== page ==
By Ray Stern
By Ray Stern
By New Times
By Amy Silverman
By Stephen Lemons
By Stephen Lemons
By Monica Alonzo
By Chris Parker
He knows her first name is Sabrina -- there can't be too many of those in the Boise white pages. But without a last name to look under, he's sunk.
Unless there's an Internet kiosk at the airport, Rob thinks. He could log on, check his e-mail and see if "sabr1nah" pops up on his AOL Instant Messenger buddy list.
But upon landing, Rob, who toils by day in the advertising department at the Tempe corporate headquarters of America West Airlines, quickly discovers that Boise Airport is no LAX. He's more likely to find an antique shoeshine stand than a broadband-wired computer station in this unintentionally retro transportation hub.
Rob steps quickly through the terminal, checking his PDA, then his watch, then his cell phone like a sex-obsessed Inspector Gadget. Finally, Rob steps outside the concourse onto the curb and hails a cab. Somewhere in this city, he figures, there's got to be a Kinko's.
It only takes about three miles in the cab before one of the 24-hour copy centers with all the glowing computer monitors catches Rob's eye. He hollers at the cabby to drop him off here, at the Kinko's on Capitol Boulevard, where Rob immediately logs on to an open PC and fires off a short e-mail notifying his latest Match.com find that he's in town for the night. Sabrina IMs back instantly, saying that she and a friend -- whom Rob, ironically, has also been carrying on an Instant Message romance with -- were just heading out to Bogie's, a local blues club. "What's the address of the Kinko's?" Sabrina asks. "We'll pick you up on the way."
Within minutes, Rob is tearing up the dance floor at Bogie's with two women that, until tonight, he's only known by their JPEGs. Sabrina is astonished that their playful online conversation this very morning about "getting together for some skiing" is actually happening. "I can't believe you're here!" she says, a difficult-to-read expression covering her face.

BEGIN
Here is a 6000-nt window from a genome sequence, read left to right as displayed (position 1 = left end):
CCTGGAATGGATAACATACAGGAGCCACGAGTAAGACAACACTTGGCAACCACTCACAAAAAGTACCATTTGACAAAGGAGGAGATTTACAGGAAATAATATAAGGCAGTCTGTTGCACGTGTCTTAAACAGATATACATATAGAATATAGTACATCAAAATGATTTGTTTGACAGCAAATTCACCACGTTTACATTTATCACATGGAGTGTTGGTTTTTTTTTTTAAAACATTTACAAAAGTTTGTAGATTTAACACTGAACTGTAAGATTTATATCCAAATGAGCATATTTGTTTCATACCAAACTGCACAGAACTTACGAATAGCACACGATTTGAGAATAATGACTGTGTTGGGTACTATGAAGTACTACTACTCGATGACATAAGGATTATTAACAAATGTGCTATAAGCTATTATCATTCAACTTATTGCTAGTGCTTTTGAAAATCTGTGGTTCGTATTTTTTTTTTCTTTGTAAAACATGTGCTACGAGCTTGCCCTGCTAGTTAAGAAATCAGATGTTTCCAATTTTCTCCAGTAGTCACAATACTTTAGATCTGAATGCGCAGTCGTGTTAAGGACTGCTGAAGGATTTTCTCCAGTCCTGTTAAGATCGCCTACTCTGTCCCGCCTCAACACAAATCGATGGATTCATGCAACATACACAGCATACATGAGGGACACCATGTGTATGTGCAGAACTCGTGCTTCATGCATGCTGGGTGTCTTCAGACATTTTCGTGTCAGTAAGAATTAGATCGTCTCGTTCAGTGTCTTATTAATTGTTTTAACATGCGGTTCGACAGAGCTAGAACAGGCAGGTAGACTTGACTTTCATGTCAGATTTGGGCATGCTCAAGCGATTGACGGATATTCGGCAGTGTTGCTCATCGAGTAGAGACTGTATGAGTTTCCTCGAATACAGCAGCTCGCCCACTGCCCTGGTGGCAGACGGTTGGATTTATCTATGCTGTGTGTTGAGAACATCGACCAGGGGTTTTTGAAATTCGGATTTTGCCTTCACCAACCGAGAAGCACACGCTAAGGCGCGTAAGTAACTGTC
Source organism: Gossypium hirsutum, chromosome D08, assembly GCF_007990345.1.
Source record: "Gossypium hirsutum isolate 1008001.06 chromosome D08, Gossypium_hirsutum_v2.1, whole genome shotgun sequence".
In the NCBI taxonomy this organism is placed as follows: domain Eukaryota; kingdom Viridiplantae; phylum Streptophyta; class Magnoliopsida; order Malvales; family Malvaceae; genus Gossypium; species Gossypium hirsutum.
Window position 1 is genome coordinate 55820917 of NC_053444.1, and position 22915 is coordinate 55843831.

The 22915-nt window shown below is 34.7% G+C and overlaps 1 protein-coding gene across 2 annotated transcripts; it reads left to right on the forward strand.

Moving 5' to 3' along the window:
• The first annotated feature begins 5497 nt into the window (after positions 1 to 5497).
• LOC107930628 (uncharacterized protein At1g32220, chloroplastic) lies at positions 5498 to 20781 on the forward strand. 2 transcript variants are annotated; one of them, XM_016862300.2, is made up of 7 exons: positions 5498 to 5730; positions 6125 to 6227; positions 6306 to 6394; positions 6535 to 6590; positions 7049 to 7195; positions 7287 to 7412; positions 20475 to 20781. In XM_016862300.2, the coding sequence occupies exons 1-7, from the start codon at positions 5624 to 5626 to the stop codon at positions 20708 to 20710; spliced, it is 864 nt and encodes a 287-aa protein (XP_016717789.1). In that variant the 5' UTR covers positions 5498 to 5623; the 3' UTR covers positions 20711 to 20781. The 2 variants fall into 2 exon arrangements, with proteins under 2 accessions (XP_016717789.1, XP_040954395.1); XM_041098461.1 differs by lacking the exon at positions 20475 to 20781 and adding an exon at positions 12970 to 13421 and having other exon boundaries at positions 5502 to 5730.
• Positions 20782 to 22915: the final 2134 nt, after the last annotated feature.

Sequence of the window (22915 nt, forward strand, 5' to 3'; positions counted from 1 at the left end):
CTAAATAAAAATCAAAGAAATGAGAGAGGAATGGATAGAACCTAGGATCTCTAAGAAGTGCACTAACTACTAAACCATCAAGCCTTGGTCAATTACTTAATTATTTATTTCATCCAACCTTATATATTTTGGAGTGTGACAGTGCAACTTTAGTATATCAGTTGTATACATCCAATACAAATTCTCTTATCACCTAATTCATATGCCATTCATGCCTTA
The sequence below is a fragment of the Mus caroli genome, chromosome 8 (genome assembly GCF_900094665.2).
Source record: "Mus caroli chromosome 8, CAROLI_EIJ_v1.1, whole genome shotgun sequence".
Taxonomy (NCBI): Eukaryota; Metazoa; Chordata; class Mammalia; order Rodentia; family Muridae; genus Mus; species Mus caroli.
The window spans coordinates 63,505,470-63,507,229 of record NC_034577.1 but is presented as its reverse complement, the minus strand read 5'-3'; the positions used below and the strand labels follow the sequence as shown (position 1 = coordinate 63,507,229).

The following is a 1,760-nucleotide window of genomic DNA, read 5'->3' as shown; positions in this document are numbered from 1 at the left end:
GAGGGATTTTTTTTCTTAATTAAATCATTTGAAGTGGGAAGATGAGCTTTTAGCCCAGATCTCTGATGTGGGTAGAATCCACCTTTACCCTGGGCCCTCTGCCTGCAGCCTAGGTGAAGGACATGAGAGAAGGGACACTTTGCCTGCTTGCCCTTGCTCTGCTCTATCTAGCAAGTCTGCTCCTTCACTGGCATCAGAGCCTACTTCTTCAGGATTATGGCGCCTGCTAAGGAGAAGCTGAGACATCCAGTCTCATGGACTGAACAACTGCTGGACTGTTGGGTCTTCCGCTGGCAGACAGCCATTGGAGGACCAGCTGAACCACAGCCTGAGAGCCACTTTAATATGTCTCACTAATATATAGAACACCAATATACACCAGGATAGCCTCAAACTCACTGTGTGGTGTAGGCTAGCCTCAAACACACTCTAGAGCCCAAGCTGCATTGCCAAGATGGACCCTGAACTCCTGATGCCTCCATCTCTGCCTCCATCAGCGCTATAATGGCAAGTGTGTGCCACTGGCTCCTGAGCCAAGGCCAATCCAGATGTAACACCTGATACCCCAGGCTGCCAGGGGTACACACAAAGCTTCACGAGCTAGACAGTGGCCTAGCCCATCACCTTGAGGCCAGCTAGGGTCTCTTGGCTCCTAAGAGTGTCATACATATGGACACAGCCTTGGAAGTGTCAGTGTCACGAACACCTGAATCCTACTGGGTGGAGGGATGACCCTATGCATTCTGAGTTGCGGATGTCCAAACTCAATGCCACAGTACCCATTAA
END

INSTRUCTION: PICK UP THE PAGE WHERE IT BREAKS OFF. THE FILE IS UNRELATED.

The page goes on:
Rob, an average-looking cubicle drone who's managed to turn his discovery of the online personals world into a lifestyle rivaling James Bond's -- with a little help from the unlimited flight benefits he receives from his job at America West -- just smiles as he delivers his standard line to his new lady friends. "I'm like a pizza," he boasts. "Delivered hot to your door in 30 minutes or less!"
It's pure Catch Me If You Can stuff, but with a modern twist: regular guys playing pilot, inventing their own jet-setter identities in Internet personals ads and flying around the country using only their airline employee ID badges.
"Oh yeah, this thing is like gold," exclaims Jerry, a single, 27-year-old product development analyst, holding up the shiny white credit-card-size slab of plastic that bears his ever-smiling likeness.
The pay at America West these days may not be the greatest; the entire airline industry has been wobbling on the brink of bankruptcy since the terrorist attacks of 9/11, and no one dares ask for a raise.
But a job with the Valley's hometown airline still comes with one huge bonus: an America West badge. A simple, laminated photo ID tag which, for every one of AWA's 13,000 employees nationwide, works the exact same magic as Leonardo DiCaprio slipping on a misappropriated Pan Am uniform and strutting through the airport with eight stewardesses on his arms.
"It has gotten a little slower with all the security changes the airports have gone through," admits Jerry, who, like most of the nervous employees interviewed for this story, preferred not to use his real name. "But for the most part, employees can still just show their badge at the gate and get on any flight with available seating, free."
For eligible bachelors like Jerry, that employee ID badge is also the passport to a jet-setting dating lifestyle most 27-year-old guys would give up their lifetime subscription to Maxim for.
"What happens is a flight becomes like a taxi ride," he explains. "I mean, right now, I can make a date to go out for dinner with a girl in L.A.," he says, checking his watch. It's 2:30 on a Wednesday afternoon, and Jerry and a co-worker are taking a coffee break at Mill's End Espresso, just across the street from the nine-story America West corporate headquarters building overlooking the Tempe Town Lake.
"I leave work at 5:30, it's a seven-minute drive from here to the airport, the flight takes less than an hour, and I'm in L.A. by 7:45, getting picked up," he says quickly. "By 8:15, we can be sitting down to dinner at her favorite restaurant." There's a 6:45 a.m. return flight the next day -- Jerry knows the flight number by heart -- that puts him back in Phoenix with enough time to brush his bed-head hair into shape and make it back to work by 9.